Experience and Connections From November 3

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Most academic writing fails to captivate the professors that read it. Why does student writing fail to grab our attention, and what can we do to fix this problem?

Our details are left in the dust as we try to get our essays done in a timely fashion. Just writing blindly and not returning later to fix arrangement and go into greater detail makes a number of our papers feel incomplete to the reader. We need to go deeper into the issues that we bring up in order to hold onto our readers until the end.

Student writing typically tends to leave out connections. Even if we have the skills to include the perfect amount of detail and explanation, what application does that have to other disciplines. Having the ability to pull back our scope and connect what we are writing about to other studies is not only a huge advantage over others, but it also creates a much more interesting read for our audience.

Learning to think across disciplines is part of being enrolled in a liberal arts education.  We are supposed to gain a basic knowledge of the way all schools of thought are laid out so that we can realize the importance of all of them and use them in the real world.

Tone is of utmost importance in all of writing, not just for academic reasons. Many writers that are my age pay no attention to their tone, they are all just writing to get the assignment done. If we were to all go back and read the essay in the tone we want our work to be received in, we would have much better flow in our papers.

Another subject that young writers seem to struggle with is word choice. A fad among some writers is  that they think that adding a bunch of random words from a thesaurus will make their work interesting. What we need to realize is that words will only work to our advantage if we are familiar with them. We need to know the context, and have an intentional definition to form a sentence that does what we want it to; get into our readers head.

At this level of writing, we need to know how to introduce a problem, and then solve it with our writing. If we know what problems our reader will get invested in, even better. It is absolutely necessary to develop concepts into the writing instead of just having them appear.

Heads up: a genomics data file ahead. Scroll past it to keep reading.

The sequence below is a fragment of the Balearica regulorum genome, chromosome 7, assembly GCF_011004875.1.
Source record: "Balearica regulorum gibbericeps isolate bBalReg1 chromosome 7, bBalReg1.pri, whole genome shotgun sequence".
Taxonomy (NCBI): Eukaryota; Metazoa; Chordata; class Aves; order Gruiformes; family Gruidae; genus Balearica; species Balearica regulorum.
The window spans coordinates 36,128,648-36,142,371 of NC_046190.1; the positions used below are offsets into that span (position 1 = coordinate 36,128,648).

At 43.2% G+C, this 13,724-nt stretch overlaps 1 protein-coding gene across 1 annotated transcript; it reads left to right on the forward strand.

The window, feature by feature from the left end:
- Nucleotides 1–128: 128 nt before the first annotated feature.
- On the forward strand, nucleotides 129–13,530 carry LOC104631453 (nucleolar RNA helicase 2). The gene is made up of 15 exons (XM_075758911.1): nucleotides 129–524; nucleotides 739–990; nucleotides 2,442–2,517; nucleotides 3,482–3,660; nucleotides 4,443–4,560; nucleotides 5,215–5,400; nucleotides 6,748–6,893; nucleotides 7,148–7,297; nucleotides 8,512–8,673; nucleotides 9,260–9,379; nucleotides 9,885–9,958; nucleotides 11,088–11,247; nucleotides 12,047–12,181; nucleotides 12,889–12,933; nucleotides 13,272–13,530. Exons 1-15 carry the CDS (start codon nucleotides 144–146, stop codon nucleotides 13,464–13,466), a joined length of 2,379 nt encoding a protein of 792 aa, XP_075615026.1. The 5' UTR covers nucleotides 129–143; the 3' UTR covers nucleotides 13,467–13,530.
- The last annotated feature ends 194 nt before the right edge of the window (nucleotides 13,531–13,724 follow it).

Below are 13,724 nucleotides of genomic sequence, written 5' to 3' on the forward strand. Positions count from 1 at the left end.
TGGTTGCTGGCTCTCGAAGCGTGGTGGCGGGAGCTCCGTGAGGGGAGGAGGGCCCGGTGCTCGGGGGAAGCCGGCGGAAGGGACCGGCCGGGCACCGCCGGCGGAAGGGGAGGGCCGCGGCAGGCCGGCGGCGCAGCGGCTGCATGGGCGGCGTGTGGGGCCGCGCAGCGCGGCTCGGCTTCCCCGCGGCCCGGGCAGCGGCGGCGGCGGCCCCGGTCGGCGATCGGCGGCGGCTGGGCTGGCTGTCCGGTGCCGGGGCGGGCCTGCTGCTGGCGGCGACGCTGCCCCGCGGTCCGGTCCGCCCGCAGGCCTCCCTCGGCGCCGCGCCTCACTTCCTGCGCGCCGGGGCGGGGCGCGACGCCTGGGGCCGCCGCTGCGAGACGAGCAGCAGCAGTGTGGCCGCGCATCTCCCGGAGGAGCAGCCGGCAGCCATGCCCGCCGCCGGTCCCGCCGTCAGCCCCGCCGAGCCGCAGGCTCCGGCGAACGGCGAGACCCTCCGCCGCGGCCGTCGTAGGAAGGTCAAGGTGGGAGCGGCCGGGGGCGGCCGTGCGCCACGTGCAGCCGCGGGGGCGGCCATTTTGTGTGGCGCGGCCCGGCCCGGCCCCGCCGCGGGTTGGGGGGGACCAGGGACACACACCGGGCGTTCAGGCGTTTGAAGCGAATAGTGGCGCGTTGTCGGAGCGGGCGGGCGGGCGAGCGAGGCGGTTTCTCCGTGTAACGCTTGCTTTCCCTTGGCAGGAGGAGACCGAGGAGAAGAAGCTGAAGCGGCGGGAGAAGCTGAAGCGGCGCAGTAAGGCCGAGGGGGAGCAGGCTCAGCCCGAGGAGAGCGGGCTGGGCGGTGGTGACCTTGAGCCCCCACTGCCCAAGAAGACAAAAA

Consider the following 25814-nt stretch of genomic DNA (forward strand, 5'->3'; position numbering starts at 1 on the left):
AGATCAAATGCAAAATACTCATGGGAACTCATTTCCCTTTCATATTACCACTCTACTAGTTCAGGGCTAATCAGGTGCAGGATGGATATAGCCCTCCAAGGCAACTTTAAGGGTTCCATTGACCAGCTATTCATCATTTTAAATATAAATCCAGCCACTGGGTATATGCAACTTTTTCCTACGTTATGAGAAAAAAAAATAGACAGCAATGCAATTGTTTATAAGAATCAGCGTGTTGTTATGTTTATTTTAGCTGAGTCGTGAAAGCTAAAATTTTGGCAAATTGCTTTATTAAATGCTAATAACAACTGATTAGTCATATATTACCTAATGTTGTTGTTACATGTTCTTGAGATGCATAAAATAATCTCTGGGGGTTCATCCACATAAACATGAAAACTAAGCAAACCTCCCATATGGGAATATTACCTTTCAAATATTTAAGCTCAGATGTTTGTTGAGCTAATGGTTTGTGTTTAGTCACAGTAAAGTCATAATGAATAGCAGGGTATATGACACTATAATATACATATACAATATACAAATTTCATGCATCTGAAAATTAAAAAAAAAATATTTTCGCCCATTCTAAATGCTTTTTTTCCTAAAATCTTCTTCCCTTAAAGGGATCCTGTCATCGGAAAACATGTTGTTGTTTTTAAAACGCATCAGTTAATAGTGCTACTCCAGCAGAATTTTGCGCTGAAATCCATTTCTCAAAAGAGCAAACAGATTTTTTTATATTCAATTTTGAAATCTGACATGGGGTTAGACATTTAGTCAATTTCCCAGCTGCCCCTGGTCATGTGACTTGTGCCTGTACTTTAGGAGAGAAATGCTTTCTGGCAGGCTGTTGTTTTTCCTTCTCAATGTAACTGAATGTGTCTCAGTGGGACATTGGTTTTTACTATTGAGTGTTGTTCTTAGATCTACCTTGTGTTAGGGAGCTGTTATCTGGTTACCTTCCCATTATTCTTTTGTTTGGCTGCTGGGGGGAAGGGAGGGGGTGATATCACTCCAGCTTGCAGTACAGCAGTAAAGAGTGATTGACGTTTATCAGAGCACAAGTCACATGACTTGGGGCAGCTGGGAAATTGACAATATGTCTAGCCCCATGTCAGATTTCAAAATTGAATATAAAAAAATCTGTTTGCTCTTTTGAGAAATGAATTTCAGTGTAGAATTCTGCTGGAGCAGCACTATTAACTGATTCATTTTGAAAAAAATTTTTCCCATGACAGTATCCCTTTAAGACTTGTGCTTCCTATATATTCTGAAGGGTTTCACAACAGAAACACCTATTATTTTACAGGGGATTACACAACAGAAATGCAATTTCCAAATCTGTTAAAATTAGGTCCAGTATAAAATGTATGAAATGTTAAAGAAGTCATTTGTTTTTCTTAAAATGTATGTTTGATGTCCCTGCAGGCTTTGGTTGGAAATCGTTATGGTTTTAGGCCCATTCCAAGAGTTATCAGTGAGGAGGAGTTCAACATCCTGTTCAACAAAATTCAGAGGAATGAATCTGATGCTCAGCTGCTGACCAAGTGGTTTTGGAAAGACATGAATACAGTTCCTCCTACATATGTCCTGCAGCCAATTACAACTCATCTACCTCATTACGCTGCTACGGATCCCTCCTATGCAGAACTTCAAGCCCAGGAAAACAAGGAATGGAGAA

Argumentation is arguably the most important piece of writing, and we have to know how to use it in order to make our papers interesting. Anyone can throw a quote into a paper, but what really makes it your knowledge is when you can argue and explain what you have brought in.

Doing free writing with random concepts being thrown in is a great way to introduce our minds into the connection making process, but that is just the first step. Now we must take what we have learned, and apply it to our papers in all of our classes. Transfer what we are learning, and we will learn even more.

Ethan Bussell

October 24th Part 1

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Get back to blogging

  • Looking for robust and engaging conversation
  • Bill takes the academic research policy seriously
  • This class has built in self assessment
  • Bill altered very few of the grades
  • There is a significant amount of scholars that do not feel motivated to get self assessment in or do a good job on them
  • How does Bill honor the academic rigor policy while helping to make sure we are helping those who aren’t doing it?
  • Bill doesn’t want us to think of ourselves whether we did the assignment or not
  • How do we collaborate?
  • We have a responsibility for each other
  • Andrew asks how we can fix the problem so that we all have motivation
  • Josh wonders how we can fix our past habits
  • You don’t turn in anyone’s papers but your own
  • Tyler brings the question of how we can more rigorously self asses ourselves
  • Self assessment is a genre
  • Every piece of writing is a genre

Connections through Free Writing

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“Write about your left foot, candy and the end of the world.” Talk about making connections that others don’t see! In performing the exercise that we did during Monday’s class, we are giving our minds the freedom to make connections.